I think much of the issue is the attitudes we have with the systems. If focus on how we leverage the systems (inspite of the poor user interfaces), how we simplify what we do and how we leverage their power, then we can get tremendous improvements in our abilities to improve our productivity. Regards, Dave
John Stott says
Dave, you touch on a topic that is near and dear to me, and painful at the same time. I have lived and breathed the compliance issues, most specifically the entry of “junk” into the CRM to create the illusion of compliance. Frustrating beyond belief.
However, I fully believe that there are two major issues with CRM tools today:
1. CRM’s which are inflexible in adapting to a variety of similar, but different, businesses or industries – and therefore don’t really fit the business. The organizations sales process (if it has one) is not modeled in the CRM, but rather the CRM’s built in sales process is used for the business.
2. Not designing the CRM for either the customer served, or the group whose adoption is critical for success. The buyers process, which is not well identified in the CRM tool (or perhaps by the organization implementing the tool) doesn’t tie to the sales process, and so makes little sense to the users (inputters) of data – the very people whose buy-in is so necessary.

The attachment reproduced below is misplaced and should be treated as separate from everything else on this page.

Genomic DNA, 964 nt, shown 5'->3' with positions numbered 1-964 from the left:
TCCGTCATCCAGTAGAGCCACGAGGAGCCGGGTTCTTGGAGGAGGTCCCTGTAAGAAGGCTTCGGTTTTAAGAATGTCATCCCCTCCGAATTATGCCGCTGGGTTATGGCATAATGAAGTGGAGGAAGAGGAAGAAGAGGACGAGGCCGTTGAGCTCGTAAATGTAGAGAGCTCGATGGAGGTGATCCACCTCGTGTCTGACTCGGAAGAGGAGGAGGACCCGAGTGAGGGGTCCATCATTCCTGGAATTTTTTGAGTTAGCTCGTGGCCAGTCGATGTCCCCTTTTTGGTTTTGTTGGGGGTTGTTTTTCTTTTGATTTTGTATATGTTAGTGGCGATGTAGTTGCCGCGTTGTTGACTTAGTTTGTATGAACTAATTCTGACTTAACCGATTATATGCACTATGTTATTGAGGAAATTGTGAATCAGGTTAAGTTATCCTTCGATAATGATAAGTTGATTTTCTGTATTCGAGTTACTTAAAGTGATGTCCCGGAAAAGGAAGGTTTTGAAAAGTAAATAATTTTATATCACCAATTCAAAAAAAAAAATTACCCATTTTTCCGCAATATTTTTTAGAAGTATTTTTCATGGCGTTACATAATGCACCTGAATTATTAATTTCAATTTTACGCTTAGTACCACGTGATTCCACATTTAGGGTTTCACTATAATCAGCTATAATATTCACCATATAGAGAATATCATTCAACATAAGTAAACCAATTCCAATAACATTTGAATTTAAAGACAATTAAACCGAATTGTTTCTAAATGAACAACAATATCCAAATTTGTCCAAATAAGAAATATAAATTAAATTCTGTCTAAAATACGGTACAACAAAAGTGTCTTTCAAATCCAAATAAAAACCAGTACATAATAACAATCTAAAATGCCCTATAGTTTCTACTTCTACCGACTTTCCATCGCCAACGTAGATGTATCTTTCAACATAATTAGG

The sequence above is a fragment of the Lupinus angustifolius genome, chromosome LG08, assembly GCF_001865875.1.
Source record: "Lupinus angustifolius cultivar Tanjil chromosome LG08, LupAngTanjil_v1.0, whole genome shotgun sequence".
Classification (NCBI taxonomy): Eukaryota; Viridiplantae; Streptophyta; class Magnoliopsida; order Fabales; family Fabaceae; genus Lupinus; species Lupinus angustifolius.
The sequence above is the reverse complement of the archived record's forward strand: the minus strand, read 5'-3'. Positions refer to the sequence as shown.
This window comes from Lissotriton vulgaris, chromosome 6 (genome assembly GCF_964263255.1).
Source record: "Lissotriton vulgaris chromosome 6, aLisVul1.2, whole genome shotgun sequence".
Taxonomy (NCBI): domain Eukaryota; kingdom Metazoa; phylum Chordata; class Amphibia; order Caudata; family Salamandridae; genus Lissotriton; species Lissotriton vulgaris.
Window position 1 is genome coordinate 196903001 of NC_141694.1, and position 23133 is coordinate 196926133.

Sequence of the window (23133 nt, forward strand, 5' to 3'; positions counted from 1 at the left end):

Fix both of those issues, and the compliance issues diminish, and the “whats in it for me” of the sales people gets a lot clearer.
David Brock says
John: Great input! The ability to incorporate the buying process into our CRM systems is very important and powerful. I haven’t seen any of the systems doing this well. I also tend to agree the systems need to be more adaptable to differing processes, industries, customer business models. Many of the systems have some capabilities for doing this, but it is very cumbersome or requires $1000’s in customization (that locks you in to certain approaches).
The vendors that provide these capabilities will certainly create greater value for sales professionals.
Jim Penney says
I agree with both David and your own comments re CRM. However,